P1: ~EDB --> ~RES v ~CLY (CP: RES & CLY --> EDB)
P2: RES & CLY -M-> EDB
P3: We have RES
P4: We have CLY
-----
CONCLUSION: EDB

Note: While you can sometimes combine most and all statements, you don't get anything useful from the above, so we hit the answer choices.

A) If car sales are at their lowest in years, then it is likely that the economy is doing badly.
***NOTE: Likely has a logical force of MOST (50%+1)
Diagram: CLY -M-> EDB
***EXPLANATION: We have no evidence to support that CLY alone will "likely" cause EDB. It could...but it is not "MUST BE TRUE"
SO...WRONG...

B) If the economy is doing badly, then either the real estate market or the car sales market is not healthy.
***Diagram: EDB --> RES v CLY
***EXPLANATION: Fallacy of the converse of P1. It could be true, but it is not a "MUST BE TRUE"
SO...WRONG...

C) If the real estate market is healthy, then it is likely that the economy as a whole is healthy.
***Diagram: ~RES -M-> ~EDB
***EXPLANATION: This is the fallacy of the inverse in P2. It could be true, but it is not a "MUST BE TRUE".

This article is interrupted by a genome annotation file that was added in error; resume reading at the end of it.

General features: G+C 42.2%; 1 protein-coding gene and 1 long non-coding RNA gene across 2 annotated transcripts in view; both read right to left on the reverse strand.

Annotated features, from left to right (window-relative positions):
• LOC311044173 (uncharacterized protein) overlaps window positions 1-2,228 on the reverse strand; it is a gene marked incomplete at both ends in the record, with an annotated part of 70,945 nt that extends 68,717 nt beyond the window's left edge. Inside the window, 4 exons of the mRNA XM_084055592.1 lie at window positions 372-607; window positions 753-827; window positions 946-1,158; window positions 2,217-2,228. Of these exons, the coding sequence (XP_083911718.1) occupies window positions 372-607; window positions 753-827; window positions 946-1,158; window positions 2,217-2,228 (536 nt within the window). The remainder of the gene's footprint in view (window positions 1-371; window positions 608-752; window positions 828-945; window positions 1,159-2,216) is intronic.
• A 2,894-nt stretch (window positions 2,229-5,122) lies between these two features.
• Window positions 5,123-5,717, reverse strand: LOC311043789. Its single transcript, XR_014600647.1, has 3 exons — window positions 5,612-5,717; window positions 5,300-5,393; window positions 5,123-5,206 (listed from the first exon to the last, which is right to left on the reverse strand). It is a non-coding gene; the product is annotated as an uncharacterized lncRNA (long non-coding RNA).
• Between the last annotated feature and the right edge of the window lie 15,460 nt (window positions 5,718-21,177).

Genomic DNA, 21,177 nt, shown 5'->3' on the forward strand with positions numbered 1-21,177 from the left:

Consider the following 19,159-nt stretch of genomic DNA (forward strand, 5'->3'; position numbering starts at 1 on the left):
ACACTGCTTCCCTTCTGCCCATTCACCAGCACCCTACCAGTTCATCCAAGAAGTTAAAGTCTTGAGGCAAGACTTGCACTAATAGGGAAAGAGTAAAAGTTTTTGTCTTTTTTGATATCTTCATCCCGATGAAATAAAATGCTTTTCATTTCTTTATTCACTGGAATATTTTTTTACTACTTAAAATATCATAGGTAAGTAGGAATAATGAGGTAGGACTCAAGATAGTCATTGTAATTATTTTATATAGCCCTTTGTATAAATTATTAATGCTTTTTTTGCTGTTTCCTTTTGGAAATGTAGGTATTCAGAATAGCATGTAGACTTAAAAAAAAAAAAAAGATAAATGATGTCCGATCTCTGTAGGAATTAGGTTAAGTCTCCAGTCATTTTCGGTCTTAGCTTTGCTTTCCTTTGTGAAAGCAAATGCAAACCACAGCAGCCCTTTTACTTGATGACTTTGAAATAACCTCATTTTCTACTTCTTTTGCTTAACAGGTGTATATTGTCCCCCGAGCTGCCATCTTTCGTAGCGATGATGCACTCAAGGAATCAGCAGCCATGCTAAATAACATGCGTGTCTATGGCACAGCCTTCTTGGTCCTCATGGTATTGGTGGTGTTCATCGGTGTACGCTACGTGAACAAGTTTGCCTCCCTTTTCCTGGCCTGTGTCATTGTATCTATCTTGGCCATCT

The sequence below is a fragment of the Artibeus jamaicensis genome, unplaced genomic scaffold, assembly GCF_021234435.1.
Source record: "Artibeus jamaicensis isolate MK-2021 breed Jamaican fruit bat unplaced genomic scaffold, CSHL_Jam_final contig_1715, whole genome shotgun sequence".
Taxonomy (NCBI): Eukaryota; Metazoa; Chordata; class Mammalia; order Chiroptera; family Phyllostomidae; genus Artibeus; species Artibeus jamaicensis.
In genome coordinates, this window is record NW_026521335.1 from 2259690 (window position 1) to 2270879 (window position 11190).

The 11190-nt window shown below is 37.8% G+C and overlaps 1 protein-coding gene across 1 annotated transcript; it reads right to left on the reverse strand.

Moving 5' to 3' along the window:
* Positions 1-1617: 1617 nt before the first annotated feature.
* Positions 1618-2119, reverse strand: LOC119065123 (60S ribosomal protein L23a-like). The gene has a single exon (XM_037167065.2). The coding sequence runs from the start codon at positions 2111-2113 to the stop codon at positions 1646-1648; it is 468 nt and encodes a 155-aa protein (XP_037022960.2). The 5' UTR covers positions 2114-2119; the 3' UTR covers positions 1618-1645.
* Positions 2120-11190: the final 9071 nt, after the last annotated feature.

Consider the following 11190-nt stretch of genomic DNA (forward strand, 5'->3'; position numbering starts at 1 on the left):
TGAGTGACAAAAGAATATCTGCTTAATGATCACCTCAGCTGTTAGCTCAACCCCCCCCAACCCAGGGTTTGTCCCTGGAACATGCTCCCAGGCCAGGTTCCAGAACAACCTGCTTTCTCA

SO...WRONG...

D) Lets come back to this at the end...

E) The bad condition of the economy implies that both the real estate and the car sales markets are doing badly.
***Diagram: EDB --> RES & CLY
***EXPLANATION: Again, fallacy of the converse for CP of P1. EBD does not require RES & CLY, so not a "MUST BE TRUE".
SO...WRONG...

Ok...Back to D)
If the economy is in a healthy state, then it is unlikely that the real estate and car sales markets are both in a slump.

Lets diagram one at a time:
If the economy is in a healthy state: ~EDB
Then it is UNLIKELY that you have both RES & CLY:

Unlikely is a quantifier meaning NOT LIKELY. This does not mean some...it just means NOT MOST...or "MOST ARE NOT"
So...
You diagram it as:
~EDB -M-> ~(RES & CLY)
Which is the logical equivalent of...
~EDB -M-> ~RES v ~CLY

And, if you look at P1, you see...
~EDB --> ~RES v ~CLY

And b/c we understand that if All A are B, then Most A are B

You can conclude, that Given P1...It MUST BE TRUE that...
~EDB -M-> ~RES v ~CLY
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New post 04 Jan 2010, 17:57
I guess the answer is A, because money exists because we believe in it.
If we stop believing in it, it will disappear, that means it is not real.